For full route and pictures: https://www.strava.com/activities/1642476644
Every once in awhile you do a ride that completely blows your mind. This Saturday departing from Hopetown with my trusted gravel companion Alain Villeneuve was one of those rides. I'd done two solo rides in the same area late fall last year after the leaves had fallen and was completely stunned by what I discovered 30min away from my doorstep. Riding many of the same roads Saturday was like a rediscovery as we were now covered by a canopy of trees and green for most of the ride. Above the canopy was the hot humid sizzling sun and below was a refreshing shielding shade.
My extreme enthusiasm for this area is in the seemingly endless abundance of high quality single lane treed unmaintained roads. I was accustomed to the muddy, rocky, swampy unmaintained roads in my neighbourhood of West Carleton or the ones used in the Almonte-Roubaix. The most hard core off road vehicle would have problems traversing them. In Lanark the unmaintained roads are absolutely pristine in comparison. The overwhelming majority you could drive a minivan on! Add to that the high quality maintained gravel roads and the "no winter maintenance" gravel roads and you've got the perfect recipe for an overwhelming experience. I tried to keep my enthusiasm in check leading into the ride because I didn't want to over hype it to Alain but I couldn't help myself. It turns out no matter what I said I couldn't have prepared him enough for what lay ahead.
Hopetown has three breathtaking unmaintained roads in very close proximity, Lammermoor, Stewart Gibson and White Cemetery. Waddle Creek is another jewel close by but doesn't make it into the unmaintained category. Moot point anyway as it's an amazing road. I decided to hit Alain right away with Lammermoor and Waddle Creek so he could get an immediate taste of what was to come. As expected he grinned with glee bombing down hills, weaving around corners in a tunnel of trees and shade most welcome on such a hot day.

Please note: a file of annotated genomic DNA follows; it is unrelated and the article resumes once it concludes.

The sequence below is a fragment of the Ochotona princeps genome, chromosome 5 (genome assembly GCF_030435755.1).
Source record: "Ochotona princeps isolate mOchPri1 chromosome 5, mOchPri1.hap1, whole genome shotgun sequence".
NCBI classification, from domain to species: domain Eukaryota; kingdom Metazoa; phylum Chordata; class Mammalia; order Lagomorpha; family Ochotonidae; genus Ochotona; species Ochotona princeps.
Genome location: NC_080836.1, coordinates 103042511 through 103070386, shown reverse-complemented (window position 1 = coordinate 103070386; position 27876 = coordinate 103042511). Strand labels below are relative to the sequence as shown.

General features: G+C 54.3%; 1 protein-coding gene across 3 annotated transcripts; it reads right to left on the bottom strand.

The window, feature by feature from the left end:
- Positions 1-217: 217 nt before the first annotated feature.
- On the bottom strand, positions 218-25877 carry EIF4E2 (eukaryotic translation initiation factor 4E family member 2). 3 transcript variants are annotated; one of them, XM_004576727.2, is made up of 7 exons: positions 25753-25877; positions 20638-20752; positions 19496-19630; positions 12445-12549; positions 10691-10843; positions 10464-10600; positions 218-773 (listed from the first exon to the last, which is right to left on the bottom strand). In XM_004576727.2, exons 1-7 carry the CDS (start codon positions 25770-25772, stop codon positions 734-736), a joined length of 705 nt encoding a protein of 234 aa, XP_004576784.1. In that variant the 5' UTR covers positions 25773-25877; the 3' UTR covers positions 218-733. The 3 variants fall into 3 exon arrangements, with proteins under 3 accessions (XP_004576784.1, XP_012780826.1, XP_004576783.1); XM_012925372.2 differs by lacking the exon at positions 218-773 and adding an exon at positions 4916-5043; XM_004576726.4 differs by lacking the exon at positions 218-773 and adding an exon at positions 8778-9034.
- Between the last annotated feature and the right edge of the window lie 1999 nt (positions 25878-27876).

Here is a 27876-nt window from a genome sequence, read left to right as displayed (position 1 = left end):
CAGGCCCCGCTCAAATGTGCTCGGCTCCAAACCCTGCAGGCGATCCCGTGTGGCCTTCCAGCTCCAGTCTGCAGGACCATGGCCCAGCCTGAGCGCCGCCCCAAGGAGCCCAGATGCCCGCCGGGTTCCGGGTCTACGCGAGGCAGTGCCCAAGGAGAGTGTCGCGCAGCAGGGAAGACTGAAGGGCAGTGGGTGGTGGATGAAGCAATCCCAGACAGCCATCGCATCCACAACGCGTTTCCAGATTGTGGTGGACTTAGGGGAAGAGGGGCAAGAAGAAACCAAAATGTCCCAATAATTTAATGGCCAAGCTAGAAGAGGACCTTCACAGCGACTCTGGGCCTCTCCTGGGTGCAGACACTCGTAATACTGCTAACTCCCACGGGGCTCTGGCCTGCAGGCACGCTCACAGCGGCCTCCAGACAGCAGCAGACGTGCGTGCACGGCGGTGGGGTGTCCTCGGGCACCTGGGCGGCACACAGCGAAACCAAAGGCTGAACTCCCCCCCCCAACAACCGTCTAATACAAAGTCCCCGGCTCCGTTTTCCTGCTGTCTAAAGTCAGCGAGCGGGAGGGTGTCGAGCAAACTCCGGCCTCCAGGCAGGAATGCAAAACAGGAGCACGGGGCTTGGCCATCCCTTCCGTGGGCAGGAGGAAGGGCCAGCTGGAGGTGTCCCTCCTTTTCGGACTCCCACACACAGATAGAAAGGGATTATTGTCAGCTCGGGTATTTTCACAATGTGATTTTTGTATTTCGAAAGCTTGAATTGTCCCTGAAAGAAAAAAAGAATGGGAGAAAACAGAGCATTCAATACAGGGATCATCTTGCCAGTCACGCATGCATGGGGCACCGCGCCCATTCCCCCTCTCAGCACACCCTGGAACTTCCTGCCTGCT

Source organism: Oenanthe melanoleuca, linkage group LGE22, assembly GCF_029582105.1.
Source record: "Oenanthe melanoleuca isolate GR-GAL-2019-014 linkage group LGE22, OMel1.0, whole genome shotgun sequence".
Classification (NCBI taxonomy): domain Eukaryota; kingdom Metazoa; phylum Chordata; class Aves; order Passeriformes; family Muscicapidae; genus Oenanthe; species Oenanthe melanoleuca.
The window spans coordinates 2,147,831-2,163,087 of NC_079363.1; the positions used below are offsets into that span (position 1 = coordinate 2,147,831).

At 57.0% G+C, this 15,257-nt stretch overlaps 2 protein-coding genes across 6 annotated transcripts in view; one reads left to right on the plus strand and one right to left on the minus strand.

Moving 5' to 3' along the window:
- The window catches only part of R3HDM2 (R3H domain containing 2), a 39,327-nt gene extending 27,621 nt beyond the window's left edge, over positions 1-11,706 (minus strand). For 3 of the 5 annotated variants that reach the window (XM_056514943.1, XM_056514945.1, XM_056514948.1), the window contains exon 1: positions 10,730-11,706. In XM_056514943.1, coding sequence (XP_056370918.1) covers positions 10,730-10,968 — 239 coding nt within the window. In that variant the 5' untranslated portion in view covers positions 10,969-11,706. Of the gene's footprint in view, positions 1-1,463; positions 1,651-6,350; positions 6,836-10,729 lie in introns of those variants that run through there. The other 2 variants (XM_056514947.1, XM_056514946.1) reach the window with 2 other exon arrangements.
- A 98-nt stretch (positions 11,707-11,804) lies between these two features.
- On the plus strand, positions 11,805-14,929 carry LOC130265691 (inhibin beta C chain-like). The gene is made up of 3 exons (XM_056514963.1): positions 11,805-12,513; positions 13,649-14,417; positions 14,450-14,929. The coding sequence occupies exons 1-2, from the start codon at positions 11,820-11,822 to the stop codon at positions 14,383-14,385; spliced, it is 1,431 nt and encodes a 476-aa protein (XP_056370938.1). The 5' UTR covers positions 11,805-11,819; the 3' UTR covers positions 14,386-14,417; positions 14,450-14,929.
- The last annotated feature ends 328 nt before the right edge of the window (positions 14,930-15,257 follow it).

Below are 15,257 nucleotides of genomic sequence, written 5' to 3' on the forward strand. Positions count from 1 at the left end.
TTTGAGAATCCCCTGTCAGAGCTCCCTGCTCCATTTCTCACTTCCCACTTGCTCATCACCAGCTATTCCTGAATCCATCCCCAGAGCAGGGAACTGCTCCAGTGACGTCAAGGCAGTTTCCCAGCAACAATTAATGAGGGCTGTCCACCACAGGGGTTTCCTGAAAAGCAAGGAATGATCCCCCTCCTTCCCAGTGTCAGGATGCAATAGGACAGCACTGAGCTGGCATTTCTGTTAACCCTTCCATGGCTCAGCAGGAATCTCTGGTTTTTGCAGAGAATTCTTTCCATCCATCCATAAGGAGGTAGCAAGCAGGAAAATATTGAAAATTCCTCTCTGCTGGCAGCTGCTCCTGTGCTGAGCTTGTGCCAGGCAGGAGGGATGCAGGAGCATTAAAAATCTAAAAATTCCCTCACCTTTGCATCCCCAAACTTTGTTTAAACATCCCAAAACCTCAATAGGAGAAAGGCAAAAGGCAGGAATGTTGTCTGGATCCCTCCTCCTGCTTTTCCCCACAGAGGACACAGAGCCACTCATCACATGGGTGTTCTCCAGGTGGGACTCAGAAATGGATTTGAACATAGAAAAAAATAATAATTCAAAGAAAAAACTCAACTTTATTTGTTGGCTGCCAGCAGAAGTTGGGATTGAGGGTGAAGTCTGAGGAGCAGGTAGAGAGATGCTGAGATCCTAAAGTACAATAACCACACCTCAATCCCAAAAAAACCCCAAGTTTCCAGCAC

As we exited back onto 511 and then turned onto Tatlock we were getting close to the part of the ride I was most ecstatic for. Last year I'd noticed this road on google maps and became mildly obsessed with it. I HAD TO TRY IT! It's name was New Rd! My first foray last year I missed the turn and went all the way to the hydro line cut over extremely jagged rocks on Darling Conc 6 after it became unmaintained. After I'd turned around I got a flat tire on those jagged rocks and had to use my only spare. Always a risk taker I decided to continue. After making a second wrong turn towards Kate's Lake I finally found the New Rd turn and it was as cool as I had hoped. It has all the characteristics you'd want in an unmaintained road. It's peaceful and serene even when you're bombing steep descents or climbing a steep grinder. This year I didn't miss the turn and was able to enjoy the whole road knowing I still had a spare tube. Unfortunately these roads don't last forever and we exited back onto the highway again.
When you know what awaits up ahead a few km on paved roads seems like a lifetime. Next was Campbells, another road I saw on google maps last year and obsessed over. It's a road that doesn't get any winter maintenance and there is a sign indicating that. I always struggle to define such roads because whether a road gets plowed or not in the winter makes little difference to a cyclist after the snow is gone. Nevertheless it's another road with one of those yellow signs. Early on there's a long 3km grinder and when you get to the top you get a great view of the Lanark Highlands. What goes up must come down so after admiring the view it's a fast decent back down.